Some Deadwood bighorns testing positive for deadly bacteria

Several bighorn sheep from the Lead-Deadwood herd have tested positive for a pneumonia-causing bacteria that has decimated some herds throughout the West. Pioneer photo by Vicki Strickland

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DEADWOOD — Across the West, a pneumonia-causing bacteria has wreaked havoc among bighorn sheep herds in numerous states, including South Dakota.

In 2004, the Custer State Park bighorns contracted mycoplasma ovipneumoiae, the pneumonia-causing bacteria that killed 70-80 percent of the park’s 200 sheep.

It is also in the Black Hills herd, found near Rapid City, and now the state’s newest herd, located in the Lead-Deadwood area, have animals testing positive for the pathogens.

Since October, six sheep in the herd have died to various injuries or causes. Of those six, three have tested positive for mycoplasma ovipneumoiae. A fourth is expected to test positive.

“We definitely have the pathogens in the herd that causes pneumonia. What we haven’t had is a mass die-off. So far, it appears to be a few individuals that have tested positive for it,” said John Kanta, regional terrestrial resources supervisor for the South Dakota Game, Fish, and Parks.

Where or how they are picking up the pathogens is unknown.

“We’re scratching our heads. We don’t know,” Kanta said. “That is part of what we are doing right now, too, trying to determine where that risk is.”

The 26 sheep, when they were captured in February 2015 in Alberta, Canada, prior to being relocated to South Dakota were tested for a variety of diseases, including for mycoplasma ovipneumoiae. All tests were negative.

Wildlife managers know wild sheep can acquire the pathogens from domestic sheep and goats, but there has been no known contact with domestic animals, with one exception. That occurred last fall when the herd’s 2-year-old ram ventured out of the Black Hills and came into contact with sheep near St. Onge.

In accordance with department policy, that ram was killed before it came back into contact with members of the herd. Even then, the ram tested negative for the pathogens.

Kanta said it is concerning that the new sheep are testing positive. A planned augmentation to the herd in the next year or two is now on hold until the animals do not test positive for the pathogens.

The first sheep to die recently was on Oct. 13, when it fell from a cliff. A second died on Oct. 29 and tested positive for mycoplasma ovipneumoiae. It had a neck injury but the exact cause of death was unknown.

On Nov. 3, another sheep tested positive. It was one of the herd’s oldest ewes and had an infection of the upper jaw.

On Nov. 7, a sheep in the isolated Gilt Edge herd, a breakaway group of six animals from the Lead-Deadwood herd, drowned in one of the mine’s ponds. The animal was too far decomposed to be tested.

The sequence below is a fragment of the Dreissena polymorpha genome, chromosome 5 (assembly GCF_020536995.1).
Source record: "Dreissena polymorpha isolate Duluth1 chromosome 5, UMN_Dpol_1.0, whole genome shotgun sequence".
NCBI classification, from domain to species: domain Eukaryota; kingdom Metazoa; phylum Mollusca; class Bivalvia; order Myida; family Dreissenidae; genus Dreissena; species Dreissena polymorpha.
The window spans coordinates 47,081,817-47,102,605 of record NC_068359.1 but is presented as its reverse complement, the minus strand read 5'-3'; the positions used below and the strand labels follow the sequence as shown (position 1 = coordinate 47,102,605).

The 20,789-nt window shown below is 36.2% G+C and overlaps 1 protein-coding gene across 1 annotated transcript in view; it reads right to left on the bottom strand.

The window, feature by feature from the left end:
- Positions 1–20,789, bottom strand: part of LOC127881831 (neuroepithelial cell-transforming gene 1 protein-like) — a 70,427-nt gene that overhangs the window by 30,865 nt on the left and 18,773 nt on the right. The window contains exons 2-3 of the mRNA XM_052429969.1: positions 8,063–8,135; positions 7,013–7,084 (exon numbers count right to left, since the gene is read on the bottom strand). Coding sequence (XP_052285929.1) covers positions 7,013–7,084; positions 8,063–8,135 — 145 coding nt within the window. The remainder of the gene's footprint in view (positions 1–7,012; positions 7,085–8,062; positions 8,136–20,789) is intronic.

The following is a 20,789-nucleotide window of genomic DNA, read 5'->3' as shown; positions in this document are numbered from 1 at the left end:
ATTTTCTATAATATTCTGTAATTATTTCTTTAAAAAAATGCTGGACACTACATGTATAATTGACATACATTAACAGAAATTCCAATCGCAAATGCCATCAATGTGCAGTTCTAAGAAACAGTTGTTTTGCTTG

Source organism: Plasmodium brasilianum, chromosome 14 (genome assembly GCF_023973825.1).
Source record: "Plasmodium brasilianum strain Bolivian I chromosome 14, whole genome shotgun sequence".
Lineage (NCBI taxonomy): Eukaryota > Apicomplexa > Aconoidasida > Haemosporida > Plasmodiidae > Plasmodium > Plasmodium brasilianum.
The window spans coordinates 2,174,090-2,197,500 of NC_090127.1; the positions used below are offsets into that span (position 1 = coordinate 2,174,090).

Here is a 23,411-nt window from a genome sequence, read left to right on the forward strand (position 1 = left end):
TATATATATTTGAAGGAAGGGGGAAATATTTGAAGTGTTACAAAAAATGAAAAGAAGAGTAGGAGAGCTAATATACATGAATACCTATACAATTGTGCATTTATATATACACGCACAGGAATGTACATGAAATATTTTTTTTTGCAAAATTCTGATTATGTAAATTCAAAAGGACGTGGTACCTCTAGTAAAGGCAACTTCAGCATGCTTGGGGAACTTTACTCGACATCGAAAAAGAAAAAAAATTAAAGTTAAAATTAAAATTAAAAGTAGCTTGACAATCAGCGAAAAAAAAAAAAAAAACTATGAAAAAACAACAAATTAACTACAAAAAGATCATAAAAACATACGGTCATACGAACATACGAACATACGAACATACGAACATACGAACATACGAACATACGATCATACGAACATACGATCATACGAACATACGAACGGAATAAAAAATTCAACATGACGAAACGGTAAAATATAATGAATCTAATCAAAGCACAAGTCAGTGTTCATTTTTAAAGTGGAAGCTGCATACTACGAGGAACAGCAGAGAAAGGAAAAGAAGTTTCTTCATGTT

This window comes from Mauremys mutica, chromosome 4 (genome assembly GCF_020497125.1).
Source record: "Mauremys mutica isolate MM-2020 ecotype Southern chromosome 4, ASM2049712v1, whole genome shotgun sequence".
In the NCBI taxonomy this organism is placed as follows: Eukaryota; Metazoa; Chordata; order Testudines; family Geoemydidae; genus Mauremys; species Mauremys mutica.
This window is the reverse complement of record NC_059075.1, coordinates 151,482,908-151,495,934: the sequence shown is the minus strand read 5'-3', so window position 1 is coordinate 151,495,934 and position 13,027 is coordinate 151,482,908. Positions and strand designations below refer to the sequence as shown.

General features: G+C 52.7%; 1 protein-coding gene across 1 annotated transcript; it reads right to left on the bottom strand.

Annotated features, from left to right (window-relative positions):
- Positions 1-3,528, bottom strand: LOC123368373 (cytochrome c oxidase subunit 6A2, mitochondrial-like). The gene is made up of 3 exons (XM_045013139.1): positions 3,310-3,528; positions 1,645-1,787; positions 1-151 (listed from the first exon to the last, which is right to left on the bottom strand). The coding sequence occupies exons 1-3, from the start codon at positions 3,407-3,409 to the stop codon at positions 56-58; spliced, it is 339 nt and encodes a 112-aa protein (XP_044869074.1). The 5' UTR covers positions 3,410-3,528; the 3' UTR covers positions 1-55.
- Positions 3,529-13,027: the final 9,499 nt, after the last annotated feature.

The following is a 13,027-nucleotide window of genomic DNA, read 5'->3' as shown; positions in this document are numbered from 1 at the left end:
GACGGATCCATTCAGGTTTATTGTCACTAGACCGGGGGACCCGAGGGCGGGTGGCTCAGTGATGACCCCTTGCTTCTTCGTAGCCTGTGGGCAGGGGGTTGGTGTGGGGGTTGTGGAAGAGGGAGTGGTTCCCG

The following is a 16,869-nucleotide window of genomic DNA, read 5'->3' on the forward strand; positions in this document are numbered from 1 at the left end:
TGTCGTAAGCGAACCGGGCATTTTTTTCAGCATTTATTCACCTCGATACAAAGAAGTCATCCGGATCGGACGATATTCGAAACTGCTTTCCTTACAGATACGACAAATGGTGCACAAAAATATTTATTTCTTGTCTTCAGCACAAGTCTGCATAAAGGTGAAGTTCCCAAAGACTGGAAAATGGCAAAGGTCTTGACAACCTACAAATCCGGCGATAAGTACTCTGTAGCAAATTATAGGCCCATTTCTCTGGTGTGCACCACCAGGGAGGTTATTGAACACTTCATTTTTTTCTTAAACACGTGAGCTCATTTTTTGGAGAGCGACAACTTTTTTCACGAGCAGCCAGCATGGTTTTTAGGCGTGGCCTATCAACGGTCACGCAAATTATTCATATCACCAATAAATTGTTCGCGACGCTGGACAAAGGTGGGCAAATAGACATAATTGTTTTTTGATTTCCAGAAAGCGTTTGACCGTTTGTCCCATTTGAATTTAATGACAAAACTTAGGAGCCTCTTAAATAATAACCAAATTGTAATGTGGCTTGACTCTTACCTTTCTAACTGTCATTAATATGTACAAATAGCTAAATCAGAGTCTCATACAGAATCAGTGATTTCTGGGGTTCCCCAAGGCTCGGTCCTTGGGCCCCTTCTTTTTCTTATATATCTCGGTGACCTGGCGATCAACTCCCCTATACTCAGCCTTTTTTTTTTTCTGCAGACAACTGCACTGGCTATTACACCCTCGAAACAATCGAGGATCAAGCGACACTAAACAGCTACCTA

The same week another animal was injured and euthanized. It too tested positive.

The sixth animal, appeared to be sick and was euthanized on Nov. 15. Tests are not yet back, but Kanta said he anticipates the ewe to test positive.

“So far we haven’t documented any sheep dying because of the pneumonia. We are finding sheep that have been hit by vehicles, or had injuries, then when we test them, they tested positive,” Kanta said.  

Kanta said there have been instances in other states where herds that have acquired the mycoplasma ovipneumoiae have had a portion of its herd die off.

A new study with the Custer State Park and the Black Hills herds is showing promise. Both herds have individual animals that test positive for the pathogen. Last winter, the GF&P captured every sheep in both herds. Those that tested positively for shedding the pathogen were removed from the Custer herd as the treatment group. All animals in the Black Hills herd were released as the control group.

This spring, nine lambs were born in Custer State Park and all but one have survived. The lone lamb that died did not die from the pneumonia.

In previous years, before the “shedders” were removed, nearly all lambs died.

“So far we are seeing really good results, and it appears as if this is something that would work,” Kanta said of removing selected sheep from the herd.

Unfortunately, the only way to test the animals is to capture them and swab their nose and throats.

Aside from the few animals testing positive for the pathogens, the 34 animals in the Lead-Deadwood herd are doing well. Five lambs were born this spring, down from 13 last spring. But Kanta said this was expected since the only rams in the herd are young and are not as successful in breeding as the older, mature rams.

“Our expectation this year is breeding should be better this year,” he said.

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